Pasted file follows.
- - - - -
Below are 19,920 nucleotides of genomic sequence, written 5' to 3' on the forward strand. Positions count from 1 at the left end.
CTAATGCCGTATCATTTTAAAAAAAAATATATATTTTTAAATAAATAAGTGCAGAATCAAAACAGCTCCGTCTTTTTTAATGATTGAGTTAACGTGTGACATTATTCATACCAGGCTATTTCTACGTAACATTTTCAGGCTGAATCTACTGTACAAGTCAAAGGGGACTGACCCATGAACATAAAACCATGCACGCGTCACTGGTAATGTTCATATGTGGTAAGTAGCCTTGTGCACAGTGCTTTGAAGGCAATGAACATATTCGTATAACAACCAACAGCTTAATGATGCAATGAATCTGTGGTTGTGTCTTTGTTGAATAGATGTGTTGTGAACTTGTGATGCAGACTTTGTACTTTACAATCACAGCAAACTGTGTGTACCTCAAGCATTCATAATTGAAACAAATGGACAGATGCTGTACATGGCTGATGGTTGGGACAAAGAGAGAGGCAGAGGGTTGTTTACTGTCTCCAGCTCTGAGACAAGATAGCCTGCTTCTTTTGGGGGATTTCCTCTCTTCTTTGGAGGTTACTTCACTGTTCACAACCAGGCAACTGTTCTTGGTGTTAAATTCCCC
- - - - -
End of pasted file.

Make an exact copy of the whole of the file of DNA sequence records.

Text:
Below are 19,920 nucleotides of genomic sequence, written 5' to 3' on the forward strand. Positions count from 1 at the left end.
CTAATGCCGTATCATTTTAAAAAAAAATATATATTTTTAAATAAATAAGTGCAGAATCAAAACAGCTCCGTCTTTTTTAATGATTGAGTTAACGTGTGACATTATTCATACCAGGCTATTTCTACGTAACATTTTCAGGCTGAATCTACTGTACAAGTCAAAGGGGACTGACCCATGAACATAAAACCATGCACGCGTCACTGGTAATGTTCATATGTGGTAAGTAGCCTTGTGCACAGTGCTTTGAAGGCAATGAACATATTCGTATAACAACCAACAGCTTAATGATGCAATGAATCTGTGGTTGTGTCTTTGTTGAATAGATGTGTTGTGAACTTGTGATGCAGACTTTGTACTTTACAATCACAGCAAACTGTGTGTACCTCAAGCATTCATAATTGAAACAAATGGACAGATGCTGTACATGGCTGATGGTTGGGACAAAGAGAGAGGCAGAGGGTTGTTTACTGTCTCCAGCTCTGAGACAAGATAGCCTGCTTCTTTTGGGGGATTTCCTCTCTTCTTTGGAGGTTACTTCACTGTTCACAACCAGGCAACTGTTCTTGGTGTTAAATTCCCC